During the day, children run and splash through the water jets. In the evenings, a sound-music-light show wows the crowds every half hour. The fountain was designed by Stéphane Llorca and the music was composed by the New Jerusalem Orchestra.
- Ben-Gurion International Airport Fountain
Public art is meant to be seen and enjoyed by as many people as possible. So it makes sense that many airports feature sculptures, paintings and interactive displays in their departure and arrival areas.
The innovative fountain at Ben-Gurion International Airport, Terminal 3 duty-free area, is an incredible sight to see. The water changes colors and drops from the ceiling while making shapes including Israeli flags, hearts, stars and even words, including “Israel” and “peace” in Hebrew and English, as they fall into a fountain.
The amazing water art was created by the local company Watershows.
- Artistic Fountain, Netanya
The Municipality of Netanya recently upgraded its main city square — Atzmaut Square — with advanced technology systems. One of the new projects was an Artistic Fountain that would serve as a public art piece as well as a splash pad.
There’s a huge metal ball at the center of the fountain that sprays out water. A hidden water screen just above the ball catches the colorful light beams and forms shapes and pictures. In the evenings, the fountain plays music synchronized with the lights and water jets.
During the days, this water fountain serves as a splash pad for kids.
- Musical Fountain, Ashdod
Inspired by the Magic Fountain in Barcelona, the Musical Fountain (sharing a name with Eilat’s new attraction) is on a manmade lake in the Ashdod Sea Park and comes to life after dark.
Six evenings a week, you can take a selfie against this unique backdrop and then sit around the lake and enjoy the dancing water jets, colored light strobes and synchronized music.
Shows: Sunday through Thursday nights at 6:30, 8:30 and 10:15 Saturday night at 8:30 and 10:15.
- Leaders Garden Fountain, Rishon LeZion
The fountain at Leaders Garden doesn’t wow visitors with lights or music. But it’s packed with history, as it sits in the center of the garden’s outdoor museum, surrounded by sculptures of some of the nation’s leaders.
Rishon LeZion actually boasts 31 fountains and water sculptures around the city. Children love the Aleph Bet Fountain splash area in the Gan Be’Ivrit (Hebrew Park). The municipality had the idea of combing fun with a dash of learning; kids can run from letter to letter while getting splashed by the unpredictable jets and streams of water.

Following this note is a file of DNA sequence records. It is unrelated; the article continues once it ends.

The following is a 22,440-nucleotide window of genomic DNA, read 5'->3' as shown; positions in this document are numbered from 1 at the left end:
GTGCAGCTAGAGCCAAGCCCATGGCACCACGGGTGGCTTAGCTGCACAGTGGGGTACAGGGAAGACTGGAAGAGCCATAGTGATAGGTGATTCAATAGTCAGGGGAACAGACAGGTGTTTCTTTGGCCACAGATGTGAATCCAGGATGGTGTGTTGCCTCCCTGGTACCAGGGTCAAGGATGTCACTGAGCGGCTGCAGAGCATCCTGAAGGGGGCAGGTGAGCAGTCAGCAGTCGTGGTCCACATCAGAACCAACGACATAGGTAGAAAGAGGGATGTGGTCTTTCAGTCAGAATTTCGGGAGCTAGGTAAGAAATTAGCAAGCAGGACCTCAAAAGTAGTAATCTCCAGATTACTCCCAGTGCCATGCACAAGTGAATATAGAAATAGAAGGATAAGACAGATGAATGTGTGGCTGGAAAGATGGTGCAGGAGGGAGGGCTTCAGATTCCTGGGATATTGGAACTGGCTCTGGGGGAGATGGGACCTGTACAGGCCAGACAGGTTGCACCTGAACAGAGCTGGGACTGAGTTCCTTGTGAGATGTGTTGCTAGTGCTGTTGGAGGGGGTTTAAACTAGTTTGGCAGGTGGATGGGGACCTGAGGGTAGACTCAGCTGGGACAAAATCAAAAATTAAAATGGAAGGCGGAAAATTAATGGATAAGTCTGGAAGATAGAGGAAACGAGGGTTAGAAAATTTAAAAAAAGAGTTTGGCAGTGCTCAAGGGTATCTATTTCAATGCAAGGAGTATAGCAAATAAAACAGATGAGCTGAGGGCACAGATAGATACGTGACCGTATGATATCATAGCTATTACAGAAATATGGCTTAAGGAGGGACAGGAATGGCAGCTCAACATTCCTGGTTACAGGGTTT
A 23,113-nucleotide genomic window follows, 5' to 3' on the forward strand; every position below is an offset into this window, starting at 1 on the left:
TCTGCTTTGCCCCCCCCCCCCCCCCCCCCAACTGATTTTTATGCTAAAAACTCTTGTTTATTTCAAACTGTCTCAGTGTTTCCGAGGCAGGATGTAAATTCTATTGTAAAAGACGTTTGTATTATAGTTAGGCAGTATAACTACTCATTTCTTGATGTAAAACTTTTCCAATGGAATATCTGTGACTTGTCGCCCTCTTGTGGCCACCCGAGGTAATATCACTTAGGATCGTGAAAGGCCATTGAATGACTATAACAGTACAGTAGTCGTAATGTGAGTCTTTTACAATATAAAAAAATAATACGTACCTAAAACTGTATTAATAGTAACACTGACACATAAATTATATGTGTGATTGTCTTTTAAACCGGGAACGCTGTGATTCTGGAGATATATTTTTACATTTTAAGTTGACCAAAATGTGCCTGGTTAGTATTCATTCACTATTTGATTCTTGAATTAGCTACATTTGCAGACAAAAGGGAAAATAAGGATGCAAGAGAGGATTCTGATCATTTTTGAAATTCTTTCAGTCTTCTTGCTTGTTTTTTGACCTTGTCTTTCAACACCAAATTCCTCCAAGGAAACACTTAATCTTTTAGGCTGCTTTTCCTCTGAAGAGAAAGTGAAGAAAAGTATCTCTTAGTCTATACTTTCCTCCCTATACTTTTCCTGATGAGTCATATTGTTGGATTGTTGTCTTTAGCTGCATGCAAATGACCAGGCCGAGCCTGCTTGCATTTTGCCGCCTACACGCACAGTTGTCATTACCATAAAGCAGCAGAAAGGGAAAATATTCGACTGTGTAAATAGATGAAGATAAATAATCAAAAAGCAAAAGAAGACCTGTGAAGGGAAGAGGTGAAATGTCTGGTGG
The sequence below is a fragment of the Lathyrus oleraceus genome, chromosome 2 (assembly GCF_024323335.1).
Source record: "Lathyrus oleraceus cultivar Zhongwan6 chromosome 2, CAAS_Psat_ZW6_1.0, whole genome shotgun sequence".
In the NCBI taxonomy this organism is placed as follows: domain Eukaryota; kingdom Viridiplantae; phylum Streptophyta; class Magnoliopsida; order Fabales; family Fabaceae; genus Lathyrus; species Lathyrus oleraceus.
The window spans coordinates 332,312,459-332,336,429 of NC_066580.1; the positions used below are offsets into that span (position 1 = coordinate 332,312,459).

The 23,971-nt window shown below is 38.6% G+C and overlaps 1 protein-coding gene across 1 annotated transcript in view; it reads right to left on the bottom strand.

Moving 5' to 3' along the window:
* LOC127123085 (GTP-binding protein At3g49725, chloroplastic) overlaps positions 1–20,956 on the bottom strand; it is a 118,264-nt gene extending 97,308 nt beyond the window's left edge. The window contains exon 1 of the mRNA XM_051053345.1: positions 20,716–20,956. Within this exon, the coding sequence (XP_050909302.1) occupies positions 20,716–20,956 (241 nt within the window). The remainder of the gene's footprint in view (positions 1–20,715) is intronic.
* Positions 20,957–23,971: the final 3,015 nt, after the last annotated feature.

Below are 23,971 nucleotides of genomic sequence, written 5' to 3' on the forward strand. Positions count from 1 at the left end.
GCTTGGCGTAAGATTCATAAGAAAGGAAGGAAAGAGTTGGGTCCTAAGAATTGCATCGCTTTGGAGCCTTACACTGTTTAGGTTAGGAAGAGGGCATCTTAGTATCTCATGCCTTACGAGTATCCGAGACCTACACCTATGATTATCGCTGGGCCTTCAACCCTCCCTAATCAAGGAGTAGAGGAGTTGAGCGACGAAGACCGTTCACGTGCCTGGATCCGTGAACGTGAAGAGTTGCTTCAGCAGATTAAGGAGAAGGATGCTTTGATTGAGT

- Lions Fountain, Jerusalem
The Lions Fountain in Bloomfield Park in Jerusalem is a city landmark. It was designed by German artist Gernot Rampf and was given to the capital as a gift from West Germany in 1989, making it Jerusalem’s first fountain.
The municipal emblem features the “Lion of Judah,” and Rampf wanted to convey the historical and cultural aspects of the city in his design. Other symbols in the structure include a tree at the fountain’s center with three branches representing the three major religions of Jerusalem; seven water flows symbolizing one of the most significant numbers in the Bible; and sculptures of doves, mice and other lions illustrate coexistence and the desire for peace.
In summertime, families congregate around the picturesque fountain. And though it’s not meant to be a public splash area, you can always find kids playing in the cool water on a hot day.
Other fun fountains to visit in Israel:
- Tel Aviv Port’s Or-Kolit (music, lights, water jets, splash pad; open year round, 9am-1am)
- Mosaic Fountain on Tel Aviv’s Rothschild Boulevard
- Givatayim Park (splash pad, water jets, open July-August, 4:30-7pm)
- Park of the Senses in Zichron Ya’akov (splash pad, water jets, open year-round, 7am-11 pm)
- The fountain in Herzl Park, Holon, featuring water-spouting animals
- Haifa’s MadaTech science museum fountains that run on physical laws (accessible with admission ticket)
Viva Sarah Press is an associate editor and writer at ISRAEL21c. She has extensive experience in reporting/editing in the print, online and broadcast fields. Her work has been published by international media outlets including Israel Television, CNN, Reuters, The Jerusalem Post and Time Out